As I continue on the epic saga of working my way through entire decades of comics (seven trades in, woohoo!) I’m already seeing a personal taste develop. Certain stories and characters feel more engaging than others, and I find myself looking forward to specific trades based solely on which characters appear in them. This Green Lantern trade, a collection of his early appearances in 1959-1960, was not one of the comics I was especially looking forward to. After his appearance in All-Star Comics: Volume One, I was not overly impressed with the character or his stories. I worried that I would feel forced to slough through this trade (as well as Volume Two, which is coming up shortly) without any real interest in what was happening.
Silly comic newbie. There’s a reason these characters are so beloved. You should have known the stories would evolve and become so much more interesting.
From the very first issue, Green Lantern is a compelling, interesting story. With the dawn of the silver age, there is a rebirth of the character. We receive a well-developed origin story in the very first issue, explaining how the dying alien Abin Sur uses his power ring to summon a worthy human to take up his mantle. Enter Hal Jordan (no explanation given at this point as to what happened to the golden age Green Lantern, Alan Scott). Hal instantly adopts the Green Lantern persona as a means of hiding his identity, and is faced with one crisis after another. Early on we are introduced to Green Lantern’s oath, the ever-catchy phrase he must say in order to charge his power ring. There’s no doubt in my mind little kids ran around in the early 60’s chanting this oath, pretending to be The Green Lantern.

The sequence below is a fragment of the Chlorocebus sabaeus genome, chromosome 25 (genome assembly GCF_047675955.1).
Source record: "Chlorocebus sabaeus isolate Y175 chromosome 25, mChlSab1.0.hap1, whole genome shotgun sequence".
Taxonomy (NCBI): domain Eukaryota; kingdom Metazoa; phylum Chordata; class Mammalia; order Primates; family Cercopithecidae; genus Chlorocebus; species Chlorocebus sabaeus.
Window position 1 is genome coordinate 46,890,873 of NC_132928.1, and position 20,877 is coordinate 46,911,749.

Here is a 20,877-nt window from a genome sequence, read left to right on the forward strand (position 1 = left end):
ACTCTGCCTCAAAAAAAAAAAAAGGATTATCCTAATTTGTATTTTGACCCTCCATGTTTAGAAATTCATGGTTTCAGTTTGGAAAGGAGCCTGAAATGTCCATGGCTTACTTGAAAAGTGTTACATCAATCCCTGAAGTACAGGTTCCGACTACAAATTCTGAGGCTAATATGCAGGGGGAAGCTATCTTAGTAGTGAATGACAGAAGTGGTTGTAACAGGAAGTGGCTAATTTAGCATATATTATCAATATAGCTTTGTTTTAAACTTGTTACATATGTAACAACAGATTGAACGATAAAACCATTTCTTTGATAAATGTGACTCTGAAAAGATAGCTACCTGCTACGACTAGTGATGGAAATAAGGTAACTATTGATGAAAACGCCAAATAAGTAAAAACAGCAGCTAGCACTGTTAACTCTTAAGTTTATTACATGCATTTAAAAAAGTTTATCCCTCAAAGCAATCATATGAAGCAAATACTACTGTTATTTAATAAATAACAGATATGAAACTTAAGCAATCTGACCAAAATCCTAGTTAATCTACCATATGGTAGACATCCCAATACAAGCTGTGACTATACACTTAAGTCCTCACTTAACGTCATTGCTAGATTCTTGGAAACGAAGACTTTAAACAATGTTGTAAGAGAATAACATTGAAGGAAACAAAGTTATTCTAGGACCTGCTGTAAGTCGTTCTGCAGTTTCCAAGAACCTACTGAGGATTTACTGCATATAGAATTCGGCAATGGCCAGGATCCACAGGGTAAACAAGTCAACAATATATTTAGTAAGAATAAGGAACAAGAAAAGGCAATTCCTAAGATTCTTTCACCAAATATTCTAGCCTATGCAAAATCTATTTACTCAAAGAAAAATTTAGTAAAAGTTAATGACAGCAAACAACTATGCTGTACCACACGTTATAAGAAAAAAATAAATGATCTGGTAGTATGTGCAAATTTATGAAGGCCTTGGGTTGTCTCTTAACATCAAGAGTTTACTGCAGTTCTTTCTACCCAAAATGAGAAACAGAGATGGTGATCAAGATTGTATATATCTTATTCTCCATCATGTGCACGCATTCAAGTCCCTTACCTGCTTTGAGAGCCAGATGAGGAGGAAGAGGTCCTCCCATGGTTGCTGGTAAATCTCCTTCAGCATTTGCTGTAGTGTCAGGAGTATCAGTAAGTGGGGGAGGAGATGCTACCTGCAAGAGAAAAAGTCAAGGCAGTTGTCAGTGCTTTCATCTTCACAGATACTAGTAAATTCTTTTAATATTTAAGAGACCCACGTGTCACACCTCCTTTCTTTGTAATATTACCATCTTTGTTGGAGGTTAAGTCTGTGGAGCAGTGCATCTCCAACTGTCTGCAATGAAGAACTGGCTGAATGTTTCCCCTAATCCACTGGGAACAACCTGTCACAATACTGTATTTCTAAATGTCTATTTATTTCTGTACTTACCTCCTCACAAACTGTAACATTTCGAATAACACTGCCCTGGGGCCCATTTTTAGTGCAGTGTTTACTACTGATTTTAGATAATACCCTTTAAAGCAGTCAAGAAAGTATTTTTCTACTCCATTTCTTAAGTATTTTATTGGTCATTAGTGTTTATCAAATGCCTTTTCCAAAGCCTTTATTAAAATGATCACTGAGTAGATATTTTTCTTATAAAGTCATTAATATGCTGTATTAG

Unlike the earlier Green Lantern, these stories grab you from page one and create a thoroughly entertaining tale. The artwork has clearly developed since the 1940’s, and the stories have greatly surpassed the originals. I smiled early on, as the comic harkened back to another popular character: